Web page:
E-WASTE RE-CYCLING – BUSINESS OPPORTUNITIES

E-waste typically includes discarded computers and components, cathode ray tubes (CRTs), printed circuit boards (PCB), mobile phones, headphones, wires & cables, and white household goods such as liquid crystal display (LCD), plasma TVs, ACs, refrigerators etc.

As per Industry body ASSOCHAM, India’s e-waste generation is likely to increase by nearly three times, from the existing 18 lakh MT per annum to 52 lakh MT per annum by 2020 at a compound annual growth rate (CAGR) of about 30%[1].

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Despite increasing number of registered recyclers/dismantlers in the country and large volume of E-waste generated, only about 5% of it is processed through formal sector. The remaining is either donated or goes to Kabadiwalas.

For example, although Hyderabad generates about 32 000 metric tonnes of E-waste annually[2] and total annual capacity of Hyderabad’s major recyclers is approximately 20,000 MT per annum (As per list of TSPCB-registered Dismantlers,) the formal sector recyclers do not get adequate waste.

The biggest e-waste recycling market in India is Delhi and approximately 30% to 40% of the e-waste in India lands there.

Process

The figure below depicts the step-by-step process for recycling e-waste.

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Current Players

The total number of registered E-waste recyclers in India is 159, whereas Hyderabad has 4[3].

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Capital Expenditure (CAPEX) for Various Options

E waste recycling chain begins with a collection centre, which can be set up for Rs. 10 lakhs. However, standalone collection centres are not encouraged to register, unless they are being set up by a recycler/refurbished or an electronic product manufacturer.  A collection centre combined with a dismantling unit can be set up for around Rs. 40 lakhs.  In India, recycling is restricted to separation of Metal and Non-metal and granulation, as the technology for extraction of precious metal is not economical.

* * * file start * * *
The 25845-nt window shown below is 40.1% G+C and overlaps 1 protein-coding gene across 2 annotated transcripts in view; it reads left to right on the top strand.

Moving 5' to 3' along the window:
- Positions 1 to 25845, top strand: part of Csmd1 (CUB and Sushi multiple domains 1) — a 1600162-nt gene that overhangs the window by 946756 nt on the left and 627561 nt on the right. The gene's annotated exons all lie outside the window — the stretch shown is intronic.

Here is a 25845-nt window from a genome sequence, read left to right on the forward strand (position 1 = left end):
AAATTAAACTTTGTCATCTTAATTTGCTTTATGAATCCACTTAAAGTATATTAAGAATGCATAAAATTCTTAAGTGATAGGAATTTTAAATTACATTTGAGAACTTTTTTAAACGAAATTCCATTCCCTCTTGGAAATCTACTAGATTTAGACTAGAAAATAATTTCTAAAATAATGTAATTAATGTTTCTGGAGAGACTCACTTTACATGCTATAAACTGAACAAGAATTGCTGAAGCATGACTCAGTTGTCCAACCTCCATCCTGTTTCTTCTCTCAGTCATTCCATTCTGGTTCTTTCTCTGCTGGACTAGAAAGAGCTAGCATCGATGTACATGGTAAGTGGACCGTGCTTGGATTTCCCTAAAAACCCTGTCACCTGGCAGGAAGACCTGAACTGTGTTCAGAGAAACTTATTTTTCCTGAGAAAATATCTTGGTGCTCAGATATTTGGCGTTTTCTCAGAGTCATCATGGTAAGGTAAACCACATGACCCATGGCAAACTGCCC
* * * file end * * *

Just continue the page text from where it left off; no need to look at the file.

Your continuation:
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Regulatory Requirements

The industry is governed by e waste rules which specify the approvals and infrastructure requirements. The approvals need to be obtained from State pollution control body.

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The e waste sector has grown at a slow pace over the last five years, largely due to lack of awareness about e waste rules,  absence of strict guidelines for disposal of e waste and challenges from the informal sector recyclers who are able to offer a better price for the waste. However, the regulations around e waste are expected to tighten and would bring unorganised sector into mainstream.

Opportunities for a New Enterprise

While opportunities for e waste recycling are only expected to increase in future, profitability would depend on the value addition done by the enterprise.  Therefore, aspiring e waste companies would also need to build skill sets in e waste segregation and in identifying reusable waste. We believe that

  1. Collection centre as such will remain an un profitable proposition, as just collecting the waste does not provide enough value addition/margins
  2. Dismantling can be a profitable option if you are able to establish a network of waste collection centres (perhaps from the unorganised sector) and develop skill sets to identify reusable waste
  3. Setting up a refurbishing centre, where salvaged computers/phones can be repaired using new or old components should also be attractive.
  4. Recyclers would need a large network of collection centres or need to import waste to ensure capacity utilisation.

How we can help you?

We can help you set up E waste recycling unit through a number of services including

  • Market viability assessment
  • Technical consultation and
  • Project execution support.

Reach Us

Write to us: bchhatre@finetrain.comadmin@finetrain.com

Call us: 800 888 4932 /9032398367

Visit us: www.finetrain.com

 

[1]Source: The Hindu – article dated at June, 2016

[2] Source: ASSOCHAM-Frost & Sullivan study, April, 2016

[3]Source: List of Registered E-Waste Dismantlers/Recyclers in the country (as on 29-12-2016)

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Business opportunity: Medical Devices sector

Medical devices refer to devices and consumables used by the doctors and hospitals in patient care. It is a multi-product industry comprising consumables, surgical instruments, implants and diagnostic reagents. The industry size is estimated to be INR. 30,000 crores, with imports accounting for 70 per cent of the industry turnover. The industry is growing in double digits.